PENCE HAS A NEW NUTRITION ROUTINE designed to keep him fit and prepared for the pending baseball marathon. He’s excited about it. It’s a few days before he leaves for spring training, and we’re on our way to Butcher and Singer for lunch. In the back of a black Lincoln Town Car chartered by the Phillies, Pence outlines his exhausting health regimen. He’s had his blood tested to determine which spices and vitamins were good for his body and which should be avoided to optimize his sleep cycle. He pretty much only eats fish and chicken these days; he’s also cut out booze. Pence says the last time he had a drink was New Year’s. Just hearing about it gives me withdrawal sweats. “If I wasn’t playing baseball,” he laughs, “I wouldn’t recommend it.” Once we’re seated inside the restaurant, he orders a medium-rare filet. “I’m not against red meat,” he says, cutting me off before I can give him heat about it. Then, “You forced me into it.”
Despite this brief but delicious moment of weakness, Pence says his off-season dedication is meant to help rewrite last year’s script, a disappointing narrative that began with hope but ended in abject heartbreak. The Phillies, who set a club record with 102 regular-season wins, weren’t just supposed to make the playoffs. They were expected to reach the World Series and win. Another championship was assured. Everyone was convinced. When the parade was held in St. Louis instead of along Broad Street, it was hard to process. Still is.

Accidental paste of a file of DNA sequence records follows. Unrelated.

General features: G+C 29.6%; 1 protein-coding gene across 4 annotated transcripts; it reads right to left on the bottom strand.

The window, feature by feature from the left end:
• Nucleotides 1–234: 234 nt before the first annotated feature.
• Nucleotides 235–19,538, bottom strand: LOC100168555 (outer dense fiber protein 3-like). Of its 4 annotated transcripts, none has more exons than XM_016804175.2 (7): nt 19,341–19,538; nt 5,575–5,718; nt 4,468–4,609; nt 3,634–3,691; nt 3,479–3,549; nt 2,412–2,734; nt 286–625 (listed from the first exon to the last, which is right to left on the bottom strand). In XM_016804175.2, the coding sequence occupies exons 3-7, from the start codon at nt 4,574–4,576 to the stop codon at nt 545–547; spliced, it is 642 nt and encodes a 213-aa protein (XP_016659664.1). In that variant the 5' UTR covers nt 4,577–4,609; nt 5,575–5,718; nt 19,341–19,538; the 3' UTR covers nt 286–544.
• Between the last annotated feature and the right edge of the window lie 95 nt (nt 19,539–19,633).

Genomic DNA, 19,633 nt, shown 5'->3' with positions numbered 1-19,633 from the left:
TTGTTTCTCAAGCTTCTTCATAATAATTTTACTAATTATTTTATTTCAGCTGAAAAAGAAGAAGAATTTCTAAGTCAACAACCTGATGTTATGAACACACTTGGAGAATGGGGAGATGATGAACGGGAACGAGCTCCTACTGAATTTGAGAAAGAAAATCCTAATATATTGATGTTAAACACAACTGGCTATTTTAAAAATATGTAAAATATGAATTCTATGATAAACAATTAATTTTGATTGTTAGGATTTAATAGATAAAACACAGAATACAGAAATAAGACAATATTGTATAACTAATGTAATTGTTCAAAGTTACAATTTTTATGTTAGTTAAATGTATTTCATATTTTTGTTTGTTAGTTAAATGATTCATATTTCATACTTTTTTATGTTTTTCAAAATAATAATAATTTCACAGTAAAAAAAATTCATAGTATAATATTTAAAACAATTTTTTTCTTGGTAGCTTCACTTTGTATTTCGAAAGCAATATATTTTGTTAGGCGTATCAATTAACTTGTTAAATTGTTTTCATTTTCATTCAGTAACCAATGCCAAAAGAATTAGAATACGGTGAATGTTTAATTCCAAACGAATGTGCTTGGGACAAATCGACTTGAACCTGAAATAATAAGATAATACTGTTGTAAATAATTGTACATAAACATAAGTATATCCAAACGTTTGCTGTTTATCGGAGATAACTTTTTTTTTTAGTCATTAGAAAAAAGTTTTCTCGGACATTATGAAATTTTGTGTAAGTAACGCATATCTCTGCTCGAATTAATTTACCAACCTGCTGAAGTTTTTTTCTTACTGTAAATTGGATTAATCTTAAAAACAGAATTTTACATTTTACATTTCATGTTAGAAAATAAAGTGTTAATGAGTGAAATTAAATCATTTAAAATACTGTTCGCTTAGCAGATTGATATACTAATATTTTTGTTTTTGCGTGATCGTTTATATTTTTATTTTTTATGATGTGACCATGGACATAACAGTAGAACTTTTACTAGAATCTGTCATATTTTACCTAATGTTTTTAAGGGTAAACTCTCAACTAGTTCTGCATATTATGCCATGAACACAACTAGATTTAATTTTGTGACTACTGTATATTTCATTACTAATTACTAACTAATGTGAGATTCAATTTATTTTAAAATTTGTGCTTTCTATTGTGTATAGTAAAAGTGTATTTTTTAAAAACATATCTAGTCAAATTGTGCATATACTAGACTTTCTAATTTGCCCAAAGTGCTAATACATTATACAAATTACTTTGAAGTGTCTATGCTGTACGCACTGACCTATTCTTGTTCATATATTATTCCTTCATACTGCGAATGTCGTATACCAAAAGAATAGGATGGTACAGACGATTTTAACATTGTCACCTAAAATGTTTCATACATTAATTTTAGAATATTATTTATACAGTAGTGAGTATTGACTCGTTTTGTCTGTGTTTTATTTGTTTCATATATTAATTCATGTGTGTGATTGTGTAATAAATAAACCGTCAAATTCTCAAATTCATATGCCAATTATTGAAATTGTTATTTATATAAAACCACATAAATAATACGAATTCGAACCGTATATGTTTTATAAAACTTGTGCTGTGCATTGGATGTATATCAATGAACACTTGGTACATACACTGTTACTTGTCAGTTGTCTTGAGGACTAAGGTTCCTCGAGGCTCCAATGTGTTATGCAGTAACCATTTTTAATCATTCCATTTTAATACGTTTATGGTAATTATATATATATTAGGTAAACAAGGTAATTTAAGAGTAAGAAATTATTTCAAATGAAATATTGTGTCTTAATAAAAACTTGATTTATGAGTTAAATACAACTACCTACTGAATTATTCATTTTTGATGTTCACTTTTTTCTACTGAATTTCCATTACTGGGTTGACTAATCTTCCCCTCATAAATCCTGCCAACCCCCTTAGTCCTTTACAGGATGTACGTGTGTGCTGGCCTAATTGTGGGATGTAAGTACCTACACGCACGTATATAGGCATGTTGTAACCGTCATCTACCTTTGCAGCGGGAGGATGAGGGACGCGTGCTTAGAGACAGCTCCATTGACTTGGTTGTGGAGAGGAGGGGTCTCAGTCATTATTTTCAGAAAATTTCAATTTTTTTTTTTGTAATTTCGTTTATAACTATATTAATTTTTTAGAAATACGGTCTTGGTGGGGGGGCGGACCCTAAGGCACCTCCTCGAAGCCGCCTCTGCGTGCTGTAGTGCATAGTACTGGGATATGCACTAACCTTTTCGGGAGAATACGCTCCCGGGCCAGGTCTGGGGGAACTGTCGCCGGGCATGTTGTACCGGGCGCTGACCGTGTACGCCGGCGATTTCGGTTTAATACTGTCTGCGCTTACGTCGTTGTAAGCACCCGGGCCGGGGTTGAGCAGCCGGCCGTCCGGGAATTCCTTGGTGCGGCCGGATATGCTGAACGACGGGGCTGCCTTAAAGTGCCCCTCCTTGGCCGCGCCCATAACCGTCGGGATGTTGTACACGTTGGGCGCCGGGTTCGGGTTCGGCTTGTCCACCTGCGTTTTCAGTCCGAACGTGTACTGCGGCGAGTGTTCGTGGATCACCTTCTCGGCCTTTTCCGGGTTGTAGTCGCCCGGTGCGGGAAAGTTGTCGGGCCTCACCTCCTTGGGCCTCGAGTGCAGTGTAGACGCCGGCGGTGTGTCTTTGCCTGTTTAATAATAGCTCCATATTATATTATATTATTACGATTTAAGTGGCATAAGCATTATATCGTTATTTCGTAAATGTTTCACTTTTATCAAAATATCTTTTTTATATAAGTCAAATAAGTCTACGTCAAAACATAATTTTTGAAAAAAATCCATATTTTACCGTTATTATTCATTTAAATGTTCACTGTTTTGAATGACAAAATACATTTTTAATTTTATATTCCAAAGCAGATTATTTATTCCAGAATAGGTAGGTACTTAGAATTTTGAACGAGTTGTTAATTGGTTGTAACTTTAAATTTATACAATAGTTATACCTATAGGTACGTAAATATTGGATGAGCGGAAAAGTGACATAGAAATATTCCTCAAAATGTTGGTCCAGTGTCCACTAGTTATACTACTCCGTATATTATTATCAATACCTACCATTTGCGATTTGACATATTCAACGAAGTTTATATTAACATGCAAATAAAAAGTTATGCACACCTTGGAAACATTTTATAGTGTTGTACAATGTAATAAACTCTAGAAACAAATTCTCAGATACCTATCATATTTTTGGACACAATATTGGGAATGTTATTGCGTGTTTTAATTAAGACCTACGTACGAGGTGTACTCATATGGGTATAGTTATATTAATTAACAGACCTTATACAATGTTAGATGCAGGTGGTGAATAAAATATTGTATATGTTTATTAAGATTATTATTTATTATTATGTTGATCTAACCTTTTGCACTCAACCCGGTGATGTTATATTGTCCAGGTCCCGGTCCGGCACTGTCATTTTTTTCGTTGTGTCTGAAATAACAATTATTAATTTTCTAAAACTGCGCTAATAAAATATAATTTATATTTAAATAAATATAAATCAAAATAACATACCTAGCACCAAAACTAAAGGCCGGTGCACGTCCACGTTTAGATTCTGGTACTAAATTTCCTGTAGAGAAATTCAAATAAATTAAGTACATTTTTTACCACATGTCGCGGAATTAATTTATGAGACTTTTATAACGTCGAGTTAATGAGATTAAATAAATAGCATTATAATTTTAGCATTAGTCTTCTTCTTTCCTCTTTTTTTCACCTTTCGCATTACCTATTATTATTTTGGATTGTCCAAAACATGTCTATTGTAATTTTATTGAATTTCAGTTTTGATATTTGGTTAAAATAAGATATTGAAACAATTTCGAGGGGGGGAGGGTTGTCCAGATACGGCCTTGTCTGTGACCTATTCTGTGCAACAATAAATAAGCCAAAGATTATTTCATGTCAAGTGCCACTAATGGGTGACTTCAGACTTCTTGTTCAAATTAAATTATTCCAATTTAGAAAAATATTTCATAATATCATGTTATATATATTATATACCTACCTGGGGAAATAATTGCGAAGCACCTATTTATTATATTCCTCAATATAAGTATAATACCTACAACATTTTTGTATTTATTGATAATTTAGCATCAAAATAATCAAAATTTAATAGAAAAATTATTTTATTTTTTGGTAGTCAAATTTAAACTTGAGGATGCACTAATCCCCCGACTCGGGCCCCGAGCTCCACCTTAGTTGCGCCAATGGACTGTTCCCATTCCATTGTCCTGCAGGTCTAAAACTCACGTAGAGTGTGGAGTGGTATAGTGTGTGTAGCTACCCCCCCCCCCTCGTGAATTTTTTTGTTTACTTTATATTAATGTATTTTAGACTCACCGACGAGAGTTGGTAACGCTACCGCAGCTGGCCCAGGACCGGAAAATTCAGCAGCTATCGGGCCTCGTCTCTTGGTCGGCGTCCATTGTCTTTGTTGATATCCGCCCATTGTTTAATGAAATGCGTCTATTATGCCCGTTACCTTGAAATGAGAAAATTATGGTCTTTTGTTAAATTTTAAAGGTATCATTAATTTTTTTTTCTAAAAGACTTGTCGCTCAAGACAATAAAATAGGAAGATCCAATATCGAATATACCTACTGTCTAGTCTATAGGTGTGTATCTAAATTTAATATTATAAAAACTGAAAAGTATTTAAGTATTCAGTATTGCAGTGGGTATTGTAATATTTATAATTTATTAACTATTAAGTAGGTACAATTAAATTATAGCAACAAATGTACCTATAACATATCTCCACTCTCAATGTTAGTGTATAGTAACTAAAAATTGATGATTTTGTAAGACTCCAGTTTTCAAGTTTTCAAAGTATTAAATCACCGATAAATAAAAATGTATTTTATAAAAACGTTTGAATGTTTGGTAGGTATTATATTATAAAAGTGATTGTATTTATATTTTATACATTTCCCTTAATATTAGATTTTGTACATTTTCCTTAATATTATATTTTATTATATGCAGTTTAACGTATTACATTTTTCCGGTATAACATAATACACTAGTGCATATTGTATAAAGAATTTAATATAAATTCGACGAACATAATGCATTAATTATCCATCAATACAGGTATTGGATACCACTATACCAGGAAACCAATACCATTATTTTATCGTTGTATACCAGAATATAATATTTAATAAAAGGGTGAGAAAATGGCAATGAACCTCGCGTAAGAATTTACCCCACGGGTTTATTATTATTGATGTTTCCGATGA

“That team, we were so good,” Pence says over lunch, a mouthful of salad mixing with the bitter memory. Pence had just four hits against the Cardinals, as the Phillies hit a dismal .226 as a team and failed to score a single run in Game 5. “We had such a good regular season. Looking back, I really don’t like … we won so early. Look at the Cardinals. They were playing playoff games for a whole month just to get into the playoffs. They had a nothing-to-lose mentality. We won so early, the cruise control, it’s a tough thing to balance. No one wanted to be in cruise control.”
This season, he doesn’t “want the fans to have any doubt. I want to keep playing so well, I don’t want them to think, What’s happening, what’s happening?” He still hasn’t gotten over what happened against St. Louis. “It takes the wind out of you,” he says. “It took the wind out of the city. Everyone hurt after that loss.”
And here he stops eating for a moment and leans back in his chair. He’s wearing comfortable clothing—worn designer jeans and a gunboat-gray knit hoodie—but he looks uneasy. Perhaps it’s this sort of reaction that best explains why he fits in here. This is a provincial town, a place where much of our collective identity and attitude is linked to our professional sports franchises. Philadelphians have reveled in the successes of our teams, but more often we’ve suffered following their failures. We know what it’s like to be part of a community that too frequently doubles as a makeshift support group. Maybe in the end, that’s all we really need—someone to share our pain.